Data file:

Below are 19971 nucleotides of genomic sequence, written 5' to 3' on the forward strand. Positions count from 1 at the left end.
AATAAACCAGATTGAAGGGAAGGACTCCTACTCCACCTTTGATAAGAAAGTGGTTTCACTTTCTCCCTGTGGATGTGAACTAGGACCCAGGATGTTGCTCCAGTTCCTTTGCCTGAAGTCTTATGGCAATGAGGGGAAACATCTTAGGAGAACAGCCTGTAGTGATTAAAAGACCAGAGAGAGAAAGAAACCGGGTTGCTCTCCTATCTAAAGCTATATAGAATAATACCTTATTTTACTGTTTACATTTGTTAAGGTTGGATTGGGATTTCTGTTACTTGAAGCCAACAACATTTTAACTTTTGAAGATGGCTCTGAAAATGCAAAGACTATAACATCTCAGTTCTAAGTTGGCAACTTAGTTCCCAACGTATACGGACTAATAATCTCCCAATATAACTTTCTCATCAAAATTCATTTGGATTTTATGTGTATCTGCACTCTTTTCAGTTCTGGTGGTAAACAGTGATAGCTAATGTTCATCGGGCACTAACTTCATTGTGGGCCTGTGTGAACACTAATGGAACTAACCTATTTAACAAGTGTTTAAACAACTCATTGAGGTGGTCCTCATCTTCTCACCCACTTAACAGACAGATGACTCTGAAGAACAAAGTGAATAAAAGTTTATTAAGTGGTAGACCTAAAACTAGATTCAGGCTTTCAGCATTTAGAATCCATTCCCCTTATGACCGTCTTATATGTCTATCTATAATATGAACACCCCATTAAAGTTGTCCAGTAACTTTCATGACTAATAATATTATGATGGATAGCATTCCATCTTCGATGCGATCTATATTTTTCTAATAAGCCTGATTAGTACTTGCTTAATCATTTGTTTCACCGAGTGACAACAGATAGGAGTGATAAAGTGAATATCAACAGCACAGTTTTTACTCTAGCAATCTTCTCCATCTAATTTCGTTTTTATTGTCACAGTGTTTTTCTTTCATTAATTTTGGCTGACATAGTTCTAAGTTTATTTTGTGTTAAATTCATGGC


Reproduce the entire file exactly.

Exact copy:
Below are 19971 nucleotides of genomic sequence, written 5' to 3' on the forward strand. Positions count from 1 at the left end.
AATAAACCAGATTGAAGGGAAGGACTCCTACTCCACCTTTGATAAGAAAGTGGTTTCACTTTCTCCCTGTGGATGTGAACTAGGACCCAGGATGTTGCTCCAGTTCCTTTGCCTGAAGTCTTATGGCAATGAGGGGAAACATCTTAGGAGAACAGCCTGTAGTGATTAAAAGACCAGAGAGAGAAAGAAACCGGGTTGCTCTCCTATCTAAAGCTATATAGAATAATACCTTATTTTACTGTTTACATTTGTTAAGGTTGGATTGGGATTTCTGTTACTTGAAGCCAACAACATTTTAACTTTTGAAGATGGCTCTGAAAATGCAAAGACTATAACATCTCAGTTCTAAGTTGGCAACTTAGTTCCCAACGTATACGGACTAATAATCTCCCAATATAACTTTCTCATCAAAATTCATTTGGATTTTATGTGTATCTGCACTCTTTTCAGTTCTGGTGGTAAACAGTGATAGCTAATGTTCATCGGGCACTAACTTCATTGTGGGCCTGTGTGAACACTAATGGAACTAACCTATTTAACAAGTGTTTAAACAACTCATTGAGGTGGTCCTCATCTTCTCACCCACTTAACAGACAGATGACTCTGAAGAACAAAGTGAATAAAAGTTTATTAAGTGGTAGACCTAAAACTAGATTCAGGCTTTCAGCATTTAGAATCCATTCCCCTTATGACCGTCTTATATGTCTATCTATAATATGAACACCCCATTAAAGTTGTCCAGTAACTTTCATGACTAATAATATTATGATGGATAGCATTCCATCTTCGATGCGATCTATATTTTTCTAATAAGCCTGATTAGTACTTGCTTAATCATTTGTTTCACCGAGTGACAACAGATAGGAGTGATAAAGTGAATATCAACAGCACAGTTTTTACTCTAGCAATCTTCTCCATCTAATTTCGTTTTTATTGTCACAGTGTTTTTCTTTCATTAATTTTGGCTGACATAGTTCTAAGTTTATTTTGTGTTAAATTCATGGC